The issue: No one benefits from a company’s destruction
Professor Dr Peter Roosenboom (1973) is Professor of Entrepreneurial Finance and Private Equity at Rotterdam School of Management, Erasmus University (RSM). He is the head of the Finance department and conducts research into corporate finance, private equity, corporate governance and financial accounting. In late April, Roosenboom will be one of the scientists who, together with representatives of various investment firms and interest groups, have been invited to participate in a roundtable discussion in the Dutch House of Representatives about private equity funds. The objective of this discussion (according to Henk Nijboer, financial spokesman for the Dutch Labour Party) is to “put an end to locust-like rapacity in the Netherlands”.
Some people call them locusts. Others say they can nurse a failing company back to health. Are private equity funds a bane or an indispensable part of the investment sector? Professor of Finance Peter Roosenboom: “A turnaround specialist can bring their house in order – with all the associated risks.”
By Geert Maarse Images Unit20
Companies that fall in the hands of a private equity firm don’t seem to fare very well. First HEMA and PCM; and now V&D is in dire straits. What’s going on here?
“In the case of V&D, you could wonder what drove Sun Capital, which has owned the chain since 2010, to let things slide for so long. They didn’t formulate a new strategy. They failed to respond effectively to the changes in consumer behaviour, with consumers increasingly seeking out cheaper alternatives: Action, Primark, H&M. In addition, it took V&D too long to respond to the online shopping trend.”
Is it typical for private equity funds to make such of a mess of things?
“The question is to which extent V&D’s current crisis can be blamed on Sun Capital and previous investors. The department stores were already in trouble when Anton Dreesmann stepped down in the late 1980s. On average, private equity funds actually add value. Take the recent IPO of the eye care chain Pearle, for example, under the name GrandVision. Or Ziggo and Action. All companies that grew under the aegis of private equity, took over other companies, entered new markets and became more efficient and productive. Generally speaking, companies like this are subsequently sold on at a profit.”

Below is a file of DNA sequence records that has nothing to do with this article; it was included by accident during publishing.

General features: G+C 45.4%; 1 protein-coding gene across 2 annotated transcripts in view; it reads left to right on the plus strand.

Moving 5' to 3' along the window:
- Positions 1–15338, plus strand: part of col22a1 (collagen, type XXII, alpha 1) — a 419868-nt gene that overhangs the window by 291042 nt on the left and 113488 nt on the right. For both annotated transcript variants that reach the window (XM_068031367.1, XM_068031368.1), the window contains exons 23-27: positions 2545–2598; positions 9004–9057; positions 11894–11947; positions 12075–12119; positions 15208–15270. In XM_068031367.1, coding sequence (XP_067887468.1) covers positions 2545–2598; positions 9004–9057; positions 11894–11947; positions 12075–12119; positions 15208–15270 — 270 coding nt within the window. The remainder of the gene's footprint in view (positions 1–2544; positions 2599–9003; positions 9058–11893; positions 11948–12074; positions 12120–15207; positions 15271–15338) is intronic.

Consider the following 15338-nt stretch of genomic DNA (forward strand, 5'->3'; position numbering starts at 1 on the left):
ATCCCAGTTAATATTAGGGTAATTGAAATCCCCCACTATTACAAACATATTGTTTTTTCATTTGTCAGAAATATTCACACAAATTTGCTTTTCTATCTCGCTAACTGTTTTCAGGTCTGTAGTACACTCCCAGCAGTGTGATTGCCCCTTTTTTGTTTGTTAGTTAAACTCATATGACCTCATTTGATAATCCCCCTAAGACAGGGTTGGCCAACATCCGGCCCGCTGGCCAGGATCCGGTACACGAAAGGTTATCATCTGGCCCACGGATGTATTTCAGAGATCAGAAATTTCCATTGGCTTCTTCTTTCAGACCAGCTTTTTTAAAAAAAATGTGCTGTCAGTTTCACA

What’s so unique about private equity investments?
“Essentially, private equity is about investing liable capital in non-listed companies. To this end, the investors take on debt – or rather: allow the company to take on debt. They collect money from institutional investors: pension funds, insurance companies, banks. The idea is for the acquisition to have increased so much in value within a few years that it can be sold on at a profit. To this end, the company will develop a new, occasionally more aggressive strategy with the aid of the private equity firm.”
What’s the difference between private equity, venture capital and hedge funds?
“Hedge funds tend to have a shorter horizon and invest in listed companies. Venture capital involves taking an interest in new, fast-growing start-up companies. The strange thing is: venture capital works along more or less the same lines as private equity, yet people are wildly enthusiastic about this investment model. A key difference between the two is how debt is financed.”
According to many people, this financing with loan capital is actually part of the problem. How does this work exactly?
“In the case of a private equity investment, a far higher share than usual of the money invested in the company involves loan capital. Companies that make excessive use of debt capital for their financing can take greater advantage of opportunities to deduct interest rates, relatively speaking. But this enormous debt burden also greatly increases their exposure. The problem with the companies in the news right now is that the transactions in question took place before the current crisis, when it was easier to borrow money and prospects were rosier. They ran into trouble due to changing economic circumstances.”
V&D used to own a lot of real estate. According to some, this would have been a good nest egg for the chain. Its 5,000 employees wouldn’t have had to worry about their jobs or – as is presently the case – wage cuts.
“When the private equity firm KKR acquired Vendex KBB in 2004, they decided to sell V&D’s real estate. Their reasoning was: ‘This company is a department store; not a property developer’. The proceeds of these sales ended up in the pockets of the institutional investors. V&D may have been able to hold out for a bit longer with this real estate.”